But basketball for me is a communal experience. Getting together with 18,000 of my closest friends on a cold night in Milwaukee was transformative. It was a common bond that went beyond any shared title. And that experience has been irrevocably transformed.

As you may have seen by the dearth of posts the past two months, it’s been hectic getting a home prepared for a new little human in a new big city. No longer was I free to stay up until 3 a.m. charting shooting tendencies and creating representative graphics. I’ve been to one game this season and didn’t muster energy to even finish a column. Carving out time to watch a game and collect corresponding tweets was a feat in and of itself. And that’s with an accommodating wife without a baby. 

That’s all changed. 

National Marquette Day has always been a particularly important game for me since 2011. Spending a Saturday night in London, England, with about 20 Marquette students and alums, watching them take down Syracuse is in the pantheon of all-time experiences.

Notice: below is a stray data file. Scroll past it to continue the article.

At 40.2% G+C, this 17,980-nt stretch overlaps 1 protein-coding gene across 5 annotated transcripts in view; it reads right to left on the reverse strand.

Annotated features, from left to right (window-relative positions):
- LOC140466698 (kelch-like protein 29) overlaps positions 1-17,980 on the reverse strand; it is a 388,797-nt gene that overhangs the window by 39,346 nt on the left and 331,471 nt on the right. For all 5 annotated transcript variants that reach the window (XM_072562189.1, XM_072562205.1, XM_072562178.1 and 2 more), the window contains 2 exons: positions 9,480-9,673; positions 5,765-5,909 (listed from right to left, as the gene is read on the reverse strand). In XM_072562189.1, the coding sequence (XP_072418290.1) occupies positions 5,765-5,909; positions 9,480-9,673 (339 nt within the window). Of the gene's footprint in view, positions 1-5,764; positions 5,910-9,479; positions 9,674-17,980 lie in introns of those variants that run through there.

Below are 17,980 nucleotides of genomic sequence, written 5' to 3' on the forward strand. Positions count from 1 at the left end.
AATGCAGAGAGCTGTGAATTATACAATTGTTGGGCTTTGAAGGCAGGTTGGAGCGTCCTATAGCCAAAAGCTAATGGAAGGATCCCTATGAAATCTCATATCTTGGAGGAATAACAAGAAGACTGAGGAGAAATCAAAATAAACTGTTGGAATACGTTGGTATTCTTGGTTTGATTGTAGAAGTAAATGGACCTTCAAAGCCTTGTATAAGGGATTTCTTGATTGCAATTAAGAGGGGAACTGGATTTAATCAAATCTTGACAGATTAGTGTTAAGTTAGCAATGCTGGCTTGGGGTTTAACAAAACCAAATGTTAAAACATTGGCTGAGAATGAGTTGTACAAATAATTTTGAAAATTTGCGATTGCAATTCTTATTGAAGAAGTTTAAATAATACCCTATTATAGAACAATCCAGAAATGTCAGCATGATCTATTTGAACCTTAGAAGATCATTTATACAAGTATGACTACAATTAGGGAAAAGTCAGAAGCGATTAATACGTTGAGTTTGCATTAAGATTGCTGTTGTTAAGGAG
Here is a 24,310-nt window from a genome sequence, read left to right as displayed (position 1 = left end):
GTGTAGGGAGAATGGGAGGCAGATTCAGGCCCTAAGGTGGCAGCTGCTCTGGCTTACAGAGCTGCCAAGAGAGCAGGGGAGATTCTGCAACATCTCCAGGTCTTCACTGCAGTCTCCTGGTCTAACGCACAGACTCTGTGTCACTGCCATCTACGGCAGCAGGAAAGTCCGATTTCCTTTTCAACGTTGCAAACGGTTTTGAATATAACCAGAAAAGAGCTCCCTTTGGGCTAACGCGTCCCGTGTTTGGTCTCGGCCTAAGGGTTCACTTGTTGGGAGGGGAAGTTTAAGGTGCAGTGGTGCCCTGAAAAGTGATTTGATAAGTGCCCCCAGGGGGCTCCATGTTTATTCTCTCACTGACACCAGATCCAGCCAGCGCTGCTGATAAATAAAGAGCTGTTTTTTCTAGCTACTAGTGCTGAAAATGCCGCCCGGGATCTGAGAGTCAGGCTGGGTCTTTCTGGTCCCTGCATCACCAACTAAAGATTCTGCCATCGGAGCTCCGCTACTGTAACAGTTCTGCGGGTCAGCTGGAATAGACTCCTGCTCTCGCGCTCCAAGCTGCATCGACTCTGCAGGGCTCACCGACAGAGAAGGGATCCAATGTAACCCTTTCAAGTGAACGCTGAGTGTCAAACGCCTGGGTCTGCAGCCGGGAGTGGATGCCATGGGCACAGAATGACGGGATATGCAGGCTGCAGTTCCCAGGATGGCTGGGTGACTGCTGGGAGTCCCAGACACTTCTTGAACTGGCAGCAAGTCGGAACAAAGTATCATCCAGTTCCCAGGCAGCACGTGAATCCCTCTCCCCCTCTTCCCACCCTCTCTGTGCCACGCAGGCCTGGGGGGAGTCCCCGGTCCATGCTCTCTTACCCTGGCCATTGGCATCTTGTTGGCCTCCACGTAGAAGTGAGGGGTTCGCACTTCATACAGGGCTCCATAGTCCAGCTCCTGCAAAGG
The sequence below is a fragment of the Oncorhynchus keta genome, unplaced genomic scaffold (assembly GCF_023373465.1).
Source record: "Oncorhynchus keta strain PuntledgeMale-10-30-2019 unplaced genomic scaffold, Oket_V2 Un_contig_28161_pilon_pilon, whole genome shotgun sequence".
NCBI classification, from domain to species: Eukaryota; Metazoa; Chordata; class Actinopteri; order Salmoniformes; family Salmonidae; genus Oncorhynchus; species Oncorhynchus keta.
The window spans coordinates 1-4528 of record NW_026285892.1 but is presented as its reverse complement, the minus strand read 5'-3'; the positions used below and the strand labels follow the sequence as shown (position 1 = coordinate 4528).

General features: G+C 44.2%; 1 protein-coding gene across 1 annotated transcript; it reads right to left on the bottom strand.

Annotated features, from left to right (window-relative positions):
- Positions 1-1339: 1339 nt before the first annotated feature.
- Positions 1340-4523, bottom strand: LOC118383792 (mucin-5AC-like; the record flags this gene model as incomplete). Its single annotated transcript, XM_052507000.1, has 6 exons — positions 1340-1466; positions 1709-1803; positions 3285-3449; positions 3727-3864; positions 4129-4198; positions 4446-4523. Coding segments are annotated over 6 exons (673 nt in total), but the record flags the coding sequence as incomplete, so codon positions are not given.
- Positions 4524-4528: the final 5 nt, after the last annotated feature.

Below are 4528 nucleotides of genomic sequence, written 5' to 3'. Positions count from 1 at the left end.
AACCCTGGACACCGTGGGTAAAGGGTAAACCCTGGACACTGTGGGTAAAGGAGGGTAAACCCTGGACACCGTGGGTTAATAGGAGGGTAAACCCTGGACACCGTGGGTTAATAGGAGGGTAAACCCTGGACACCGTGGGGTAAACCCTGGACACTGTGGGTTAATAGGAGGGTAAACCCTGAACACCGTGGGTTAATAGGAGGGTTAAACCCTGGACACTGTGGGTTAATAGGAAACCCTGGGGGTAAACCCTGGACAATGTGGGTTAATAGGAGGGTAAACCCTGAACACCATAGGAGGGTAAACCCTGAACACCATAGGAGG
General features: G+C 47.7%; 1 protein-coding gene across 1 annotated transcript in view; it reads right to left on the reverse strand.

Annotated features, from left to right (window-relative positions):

This year was a bit different. Sitting in my apartment in Philadelphia, sleeping baby in arms, my investment in the game wasn’t as deep. Sure I got excited seeing Jake Thomas light it up in the second half, but large chunks of the game went unseen. I had a beautiful girl distracting me.

At this point I’m sure there are hundreds of moms and dads silently saying I’ve been there. I am by no means special and I know it. But coming to grips with the fact that my passion will be diluted for the next few years is definitely difficult.

And exciting. I can’t wait for the day when I take her to her first game, decked out in blue and gold. I will do my best to teach her the ins and outs of the Big East, why Al is a patron saint, who is evil and who must be destroyed.